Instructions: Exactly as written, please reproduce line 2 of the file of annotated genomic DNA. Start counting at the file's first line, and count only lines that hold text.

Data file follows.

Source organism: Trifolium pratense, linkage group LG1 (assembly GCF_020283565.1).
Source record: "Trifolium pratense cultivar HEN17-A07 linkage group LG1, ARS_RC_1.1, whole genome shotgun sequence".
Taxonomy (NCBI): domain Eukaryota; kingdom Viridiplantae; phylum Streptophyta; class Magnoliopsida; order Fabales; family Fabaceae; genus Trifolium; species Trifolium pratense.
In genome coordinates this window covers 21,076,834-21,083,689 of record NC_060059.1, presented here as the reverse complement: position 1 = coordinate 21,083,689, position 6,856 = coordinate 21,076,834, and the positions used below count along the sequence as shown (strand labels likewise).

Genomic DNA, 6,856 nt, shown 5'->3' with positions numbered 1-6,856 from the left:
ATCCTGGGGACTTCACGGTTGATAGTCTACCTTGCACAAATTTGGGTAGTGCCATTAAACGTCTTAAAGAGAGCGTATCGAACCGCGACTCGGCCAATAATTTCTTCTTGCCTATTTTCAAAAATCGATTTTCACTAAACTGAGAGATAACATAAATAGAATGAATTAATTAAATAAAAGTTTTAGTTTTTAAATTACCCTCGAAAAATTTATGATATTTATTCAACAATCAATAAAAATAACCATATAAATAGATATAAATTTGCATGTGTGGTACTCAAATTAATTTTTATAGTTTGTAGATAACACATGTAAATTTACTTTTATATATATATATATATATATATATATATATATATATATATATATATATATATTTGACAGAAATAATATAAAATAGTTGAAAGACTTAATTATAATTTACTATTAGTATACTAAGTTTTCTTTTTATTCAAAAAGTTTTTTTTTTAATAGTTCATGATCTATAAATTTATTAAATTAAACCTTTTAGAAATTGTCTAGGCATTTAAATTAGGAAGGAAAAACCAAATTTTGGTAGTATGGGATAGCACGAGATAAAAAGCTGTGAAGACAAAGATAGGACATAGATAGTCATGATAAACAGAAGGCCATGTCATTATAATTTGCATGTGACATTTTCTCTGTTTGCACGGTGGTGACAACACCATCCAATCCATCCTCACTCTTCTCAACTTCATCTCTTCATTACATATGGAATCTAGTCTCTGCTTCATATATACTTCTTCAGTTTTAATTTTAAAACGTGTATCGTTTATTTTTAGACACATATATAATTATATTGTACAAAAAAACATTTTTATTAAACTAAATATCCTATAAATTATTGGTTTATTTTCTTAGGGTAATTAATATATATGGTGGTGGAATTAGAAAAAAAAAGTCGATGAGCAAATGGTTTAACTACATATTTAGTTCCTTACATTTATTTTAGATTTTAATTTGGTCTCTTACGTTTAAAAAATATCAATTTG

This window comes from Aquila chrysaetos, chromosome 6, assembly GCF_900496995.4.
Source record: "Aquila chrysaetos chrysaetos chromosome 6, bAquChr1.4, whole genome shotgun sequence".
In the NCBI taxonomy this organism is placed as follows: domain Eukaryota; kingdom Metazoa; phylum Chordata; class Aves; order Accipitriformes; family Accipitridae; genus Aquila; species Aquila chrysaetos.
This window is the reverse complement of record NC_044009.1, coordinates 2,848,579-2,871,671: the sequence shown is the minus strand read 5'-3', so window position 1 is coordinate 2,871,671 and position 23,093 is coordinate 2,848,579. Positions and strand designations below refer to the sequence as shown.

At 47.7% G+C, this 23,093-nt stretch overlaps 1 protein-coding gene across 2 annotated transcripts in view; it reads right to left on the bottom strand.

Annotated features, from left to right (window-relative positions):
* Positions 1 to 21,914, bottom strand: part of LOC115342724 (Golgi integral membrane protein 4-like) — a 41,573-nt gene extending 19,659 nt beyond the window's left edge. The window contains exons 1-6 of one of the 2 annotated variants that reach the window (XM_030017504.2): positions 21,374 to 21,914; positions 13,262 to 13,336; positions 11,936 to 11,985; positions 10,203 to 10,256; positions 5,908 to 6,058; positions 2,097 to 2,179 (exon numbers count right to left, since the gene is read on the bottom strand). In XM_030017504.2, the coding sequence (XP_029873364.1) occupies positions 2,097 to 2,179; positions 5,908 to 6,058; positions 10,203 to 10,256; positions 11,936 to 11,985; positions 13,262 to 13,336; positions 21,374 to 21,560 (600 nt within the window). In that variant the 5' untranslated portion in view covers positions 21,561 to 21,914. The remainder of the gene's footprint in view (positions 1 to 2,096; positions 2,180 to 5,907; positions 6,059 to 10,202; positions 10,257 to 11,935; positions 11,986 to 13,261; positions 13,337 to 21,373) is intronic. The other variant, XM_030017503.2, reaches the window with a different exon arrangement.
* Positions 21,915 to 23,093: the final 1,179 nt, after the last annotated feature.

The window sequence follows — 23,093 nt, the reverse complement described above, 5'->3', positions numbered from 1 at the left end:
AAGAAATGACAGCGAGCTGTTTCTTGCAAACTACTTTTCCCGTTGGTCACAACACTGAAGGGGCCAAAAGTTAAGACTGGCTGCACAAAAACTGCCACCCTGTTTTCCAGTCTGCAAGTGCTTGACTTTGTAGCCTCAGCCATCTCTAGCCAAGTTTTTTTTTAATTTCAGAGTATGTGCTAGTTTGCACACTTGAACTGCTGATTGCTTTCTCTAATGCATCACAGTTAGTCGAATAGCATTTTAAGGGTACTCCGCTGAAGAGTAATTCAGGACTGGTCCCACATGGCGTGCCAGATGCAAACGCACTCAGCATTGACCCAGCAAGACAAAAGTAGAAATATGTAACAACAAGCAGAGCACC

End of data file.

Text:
Source record: "Trifolium pratense cultivar HEN17-A07 linkage group LG1, ARS_RC_1.1, whole genome shotgun sequence".